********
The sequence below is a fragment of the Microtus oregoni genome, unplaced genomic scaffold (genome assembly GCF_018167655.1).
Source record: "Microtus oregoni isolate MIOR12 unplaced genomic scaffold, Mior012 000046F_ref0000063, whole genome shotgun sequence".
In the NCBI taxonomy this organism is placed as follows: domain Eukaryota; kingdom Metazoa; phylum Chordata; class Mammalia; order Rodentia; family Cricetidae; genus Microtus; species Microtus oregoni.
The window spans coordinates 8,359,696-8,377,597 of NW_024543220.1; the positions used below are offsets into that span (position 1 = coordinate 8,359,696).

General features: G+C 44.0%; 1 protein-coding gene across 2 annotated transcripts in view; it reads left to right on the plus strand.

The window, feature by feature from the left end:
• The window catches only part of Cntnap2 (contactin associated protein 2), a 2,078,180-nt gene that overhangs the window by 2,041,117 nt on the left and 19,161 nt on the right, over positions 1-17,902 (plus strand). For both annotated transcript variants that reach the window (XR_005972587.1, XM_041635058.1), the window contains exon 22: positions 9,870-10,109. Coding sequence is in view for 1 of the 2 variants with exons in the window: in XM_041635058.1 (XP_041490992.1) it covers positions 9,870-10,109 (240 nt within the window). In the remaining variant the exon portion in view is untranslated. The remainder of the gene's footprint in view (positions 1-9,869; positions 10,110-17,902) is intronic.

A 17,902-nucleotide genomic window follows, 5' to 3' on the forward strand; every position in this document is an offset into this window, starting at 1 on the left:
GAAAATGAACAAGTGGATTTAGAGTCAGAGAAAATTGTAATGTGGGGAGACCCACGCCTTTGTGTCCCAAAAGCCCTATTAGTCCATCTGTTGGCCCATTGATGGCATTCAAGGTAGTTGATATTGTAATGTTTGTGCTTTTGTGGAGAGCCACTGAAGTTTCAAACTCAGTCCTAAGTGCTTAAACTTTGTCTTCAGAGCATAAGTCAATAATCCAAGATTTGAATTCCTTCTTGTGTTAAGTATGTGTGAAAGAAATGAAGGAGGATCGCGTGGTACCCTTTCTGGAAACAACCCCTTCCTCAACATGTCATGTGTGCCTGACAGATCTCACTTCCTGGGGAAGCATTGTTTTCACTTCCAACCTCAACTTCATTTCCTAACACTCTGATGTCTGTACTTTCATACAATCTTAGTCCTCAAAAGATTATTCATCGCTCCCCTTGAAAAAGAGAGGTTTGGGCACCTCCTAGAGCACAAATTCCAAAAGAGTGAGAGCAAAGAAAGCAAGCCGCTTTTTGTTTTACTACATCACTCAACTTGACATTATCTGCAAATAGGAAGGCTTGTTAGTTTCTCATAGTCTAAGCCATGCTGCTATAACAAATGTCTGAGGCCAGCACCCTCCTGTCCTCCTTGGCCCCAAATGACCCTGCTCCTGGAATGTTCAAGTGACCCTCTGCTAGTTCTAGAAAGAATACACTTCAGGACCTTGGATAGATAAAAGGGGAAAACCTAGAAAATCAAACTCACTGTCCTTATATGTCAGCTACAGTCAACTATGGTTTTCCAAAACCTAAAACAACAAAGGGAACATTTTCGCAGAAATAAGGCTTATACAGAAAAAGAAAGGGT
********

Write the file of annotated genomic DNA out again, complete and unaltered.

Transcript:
The sequence below is a fragment of the Microtus oregoni genome, unplaced genomic scaffold (genome assembly GCF_018167655.1).
Source record: "Microtus oregoni isolate MIOR12 unplaced genomic scaffold, Mior012 000046F_ref0000063, whole genome shotgun sequence".
In the NCBI taxonomy this organism is placed as follows: domain Eukaryota; kingdom Metazoa; phylum Chordata; class Mammalia; order Rodentia; family Cricetidae; genus Microtus; species Microtus oregoni.
The window spans coordinates 8,359,696-8,377,597 of NW_024543220.1; the positions used below are offsets into that span (position 1 = coordinate 8,359,696).

General features: G+C 44.0%; 1 protein-coding gene across 2 annotated transcripts in view; it reads left to right on the plus strand.

The window, feature by feature from the left end:
• The window catches only part of Cntnap2 (contactin associated protein 2), a 2,078,180-nt gene that overhangs the window by 2,041,117 nt on the left and 19,161 nt on the right, over positions 1-17,902 (plus strand). For both annotated transcript variants that reach the window (XR_005972587.1, XM_041635058.1), the window contains exon 22: positions 9,870-10,109. Coding sequence is in view for 1 of the 2 variants with exons in the window: in XM_041635058.1 (XP_041490992.1) it covers positions 9,870-10,109 (240 nt within the window). In the remaining variant the exon portion in view is untranslated. The remainder of the gene's footprint in view (positions 1-9,869; positions 10,110-17,902) is intronic.

A 17,902-nucleotide genomic window follows, 5' to 3' on the forward strand; every position in this document is an offset into this window, starting at 1 on the left:
GAAAATGAACAAGTGGATTTAGAGTCAGAGAAAATTGTAATGTGGGGAGACCCACGCCTTTGTGTCCCAAAAGCCCTATTAGTCCATCTGTTGGCCCATTGATGGCATTCAAGGTAGTTGATATTGTAATGTTTGTGCTTTTGTGGAGAGCCACTGAAGTTTCAAACTCAGTCCTAAGTGCTTAAACTTTGTCTTCAGAGCATAAGTCAATAATCCAAGATTTGAATTCCTTCTTGTGTTAAGTATGTGTGAAAGAAATGAAGGAGGATCGCGTGGTACCCTTTCTGGAAACAACCCCTTCCTCAACATGTCATGTGTGCCTGACAGATCTCACTTCCTGGGGAAGCATTGTTTTCACTTCCAACCTCAACTTCATTTCCTAACACTCTGATGTCTGTACTTTCATACAATCTTAGTCCTCAAAAGATTATTCATCGCTCCCCTTGAAAAAGAGAGGTTTGGGCACCTCCTAGAGCACAAATTCCAAAAGAGTGAGAGCAAAGAAAGCAAGCCGCTTTTTGTTTTACTACATCACTCAACTTGACATTATCTGCAAATAGGAAGGCTTGTTAGTTTCTCATAGTCTAAGCCATGCTGCTATAACAAATGTCTGAGGCCAGCACCCTCCTGTCCTCCTTGGCCCCAAATGACCCTGCTCCTGGAATGTTCAAGTGACCCTCTGCTAGTTCTAGAAAGAATACACTTCAGGACCTTGGATAGATAAAAGGGGAAAACCTAGAAAATCAAACTCACTGTCCTTATATGTCAGCTACAGTCAACTATGGTTTTCCAAAACCTAAAACAACAAAGGGAACATTTTCGCAGAAATAAGGCTTATACAGAAAAAGAAAGGGT